Every so often, alarm bells get rung about the possibility that poetry is dead. These arguments usually get stuck in the grooves of what poetry should and shouldn’t do; whether its moment has passed; whether it has enough of a contemporary readership. Such critiques tend to miss the upside of poetry’s shifting entry points, which have made it, as a language, all the more readily accessible, and global. This change in access includes, of course, the internet and the way poets have figured out how to exist on it—particularly on social media sites, where their work can reach thousands of people with immediacy, without needing to be accepted to a journal or undergo a waiting period before publication.

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Yrsa Daley-Ward is, in a sense, one of these poets. Born in England to Jamaican and Nigerian parents, she creates aching and touchable work that illuminates life’s interior emotional movements with nuance and long-lingering imagery. She’s also among those—like Rupi Kaur and R.M. Drake—who have figured out how to use Instagram to their advantage. (I hesitate to use the term Instagram poet, as it has become a dismissive way to address practitioners who use the platform to extend their reach.) Daley-Ward’s debut collection, bone, was first self-published in 2014 and rereleased this fall, with additional poems and an elegant introductory essay from the essayist Kiese Laymon.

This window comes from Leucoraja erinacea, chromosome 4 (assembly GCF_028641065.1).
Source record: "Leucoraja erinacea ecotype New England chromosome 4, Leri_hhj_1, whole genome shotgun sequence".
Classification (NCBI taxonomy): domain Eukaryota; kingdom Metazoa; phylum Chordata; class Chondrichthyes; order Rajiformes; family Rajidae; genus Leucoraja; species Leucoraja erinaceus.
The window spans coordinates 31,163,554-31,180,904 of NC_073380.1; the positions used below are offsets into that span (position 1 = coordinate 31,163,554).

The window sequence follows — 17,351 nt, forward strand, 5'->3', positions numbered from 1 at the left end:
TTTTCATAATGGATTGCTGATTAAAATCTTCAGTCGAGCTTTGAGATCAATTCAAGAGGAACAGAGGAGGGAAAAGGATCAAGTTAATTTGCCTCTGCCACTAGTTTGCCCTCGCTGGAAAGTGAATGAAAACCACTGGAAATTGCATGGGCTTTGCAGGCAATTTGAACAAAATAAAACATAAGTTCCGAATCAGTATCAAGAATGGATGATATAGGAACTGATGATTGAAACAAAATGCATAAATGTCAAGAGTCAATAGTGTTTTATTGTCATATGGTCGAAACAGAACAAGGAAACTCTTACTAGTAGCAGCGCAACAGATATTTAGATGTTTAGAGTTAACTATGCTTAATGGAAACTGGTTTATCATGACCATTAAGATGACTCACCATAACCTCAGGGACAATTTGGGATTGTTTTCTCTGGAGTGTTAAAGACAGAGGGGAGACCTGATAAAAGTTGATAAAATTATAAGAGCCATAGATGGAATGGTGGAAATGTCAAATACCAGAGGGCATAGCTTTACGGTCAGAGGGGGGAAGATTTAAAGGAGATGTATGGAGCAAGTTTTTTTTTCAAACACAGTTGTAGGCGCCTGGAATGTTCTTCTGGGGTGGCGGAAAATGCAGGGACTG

African American Poet, African American Poetry, Black Poet, Black Poetry, Spoken Word, Yrsa Daley-Ward, Bone, KOLUMN Magazine, KOLUMN

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KOLUMN Magazine celebrates the lives of People of Color by giving our world texture.